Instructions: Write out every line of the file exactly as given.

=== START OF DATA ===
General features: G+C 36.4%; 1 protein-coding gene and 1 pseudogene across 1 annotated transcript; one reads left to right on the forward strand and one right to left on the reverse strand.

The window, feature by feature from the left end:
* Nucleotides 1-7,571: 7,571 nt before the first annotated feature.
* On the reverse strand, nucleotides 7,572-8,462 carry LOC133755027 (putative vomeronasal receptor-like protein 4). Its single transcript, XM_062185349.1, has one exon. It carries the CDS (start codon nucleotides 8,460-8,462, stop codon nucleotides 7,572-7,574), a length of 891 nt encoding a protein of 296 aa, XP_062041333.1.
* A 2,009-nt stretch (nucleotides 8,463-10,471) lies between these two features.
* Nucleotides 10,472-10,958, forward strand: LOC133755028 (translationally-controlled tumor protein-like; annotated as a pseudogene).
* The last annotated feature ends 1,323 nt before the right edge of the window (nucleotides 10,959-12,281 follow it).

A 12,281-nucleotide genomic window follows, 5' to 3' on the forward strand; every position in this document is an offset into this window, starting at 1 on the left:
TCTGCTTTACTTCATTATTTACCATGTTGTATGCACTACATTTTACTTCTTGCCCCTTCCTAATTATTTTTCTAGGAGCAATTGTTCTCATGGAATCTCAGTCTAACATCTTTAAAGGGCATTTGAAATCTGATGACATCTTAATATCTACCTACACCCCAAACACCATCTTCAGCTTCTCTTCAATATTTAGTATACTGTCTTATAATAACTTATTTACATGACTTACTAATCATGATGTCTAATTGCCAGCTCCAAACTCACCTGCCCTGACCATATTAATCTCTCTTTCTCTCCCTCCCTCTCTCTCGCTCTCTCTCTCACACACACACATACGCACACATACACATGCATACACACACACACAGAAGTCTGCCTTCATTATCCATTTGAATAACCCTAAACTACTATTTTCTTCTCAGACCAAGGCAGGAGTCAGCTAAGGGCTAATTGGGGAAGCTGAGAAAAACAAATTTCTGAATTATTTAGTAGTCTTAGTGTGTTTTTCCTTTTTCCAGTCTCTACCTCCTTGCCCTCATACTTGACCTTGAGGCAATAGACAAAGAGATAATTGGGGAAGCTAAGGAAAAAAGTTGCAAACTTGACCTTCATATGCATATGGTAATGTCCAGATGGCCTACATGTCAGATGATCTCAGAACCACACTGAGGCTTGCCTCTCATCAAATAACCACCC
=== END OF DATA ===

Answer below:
General features: G+C 36.4%; 1 protein-coding gene and 1 pseudogene across 1 annotated transcript; one reads left to right on the forward strand and one right to left on the reverse strand.

The window, feature by feature from the left end:
* Nucleotides 1-7,571: 7,571 nt before the first annotated feature.
* On the reverse strand, nucleotides 7,572-8,462 carry LOC133755027 (putative vomeronasal receptor-like protein 4). Its single transcript, XM_062185349.1, has one exon. It carries the CDS (start codon nucleotides 8,460-8,462, stop codon nucleotides 7,572-7,574), a length of 891 nt encoding a protein of 296 aa, XP_062041333.1.
* A 2,009-nt stretch (nucleotides 8,463-10,471) lies between these two features.
* Nucleotides 10,472-10,958, forward strand: LOC133755028 (translationally-controlled tumor protein-like; annotated as a pseudogene).
* The last annotated feature ends 1,323 nt before the right edge of the window (nucleotides 10,959-12,281 follow it).

A 12,281-nucleotide genomic window follows, 5' to 3' on the forward strand; every position in this document is an offset into this window, starting at 1 on the left:
TCTGCTTTACTTCATTATTTACCATGTTGTATGCACTACATTTTACTTCTTGCCCCTTCCTAATTATTTTTCTAGGAGCAATTGTTCTCATGGAATCTCAGTCTAACATCTTTAAAGGGCATTTGAAATCTGATGACATCTTAATATCTACCTACACCCCAAACACCATCTTCAGCTTCTCTTCAATATTTAGTATACTGTCTTATAATAACTTATTTACATGACTTACTAATCATGATGTCTAATTGCCAGCTCCAAACTCACCTGCCCTGACCATATTAATCTCTCTTTCTCTCCCTCCCTCTCTCTCGCTCTCTCTCTCACACACACACATACGCACACATACACATGCATACACACACACACAGAAGTCTGCCTTCATTATCCATTTGAATAACCCTAAACTACTATTTTCTTCTCAGACCAAGGCAGGAGTCAGCTAAGGGCTAATTGGGGAAGCTGAGAAAAACAAATTTCTGAATTATTTAGTAGTCTTAGTGTGTTTTTCCTTTTTCCAGTCTCTACCTCCTTGCCCTCATACTTGACCTTGAGGCAATAGACAAAGAGATAATTGGGGAAGCTAAGGAAAAAAGTTGCAAACTTGACCTTCATATGCATATGGTAATGTCCAGATGGCCTACATGTCAGATGATCTCAGAACCACACTGAGGCTTGCCTCTCATCAAATAACCACCC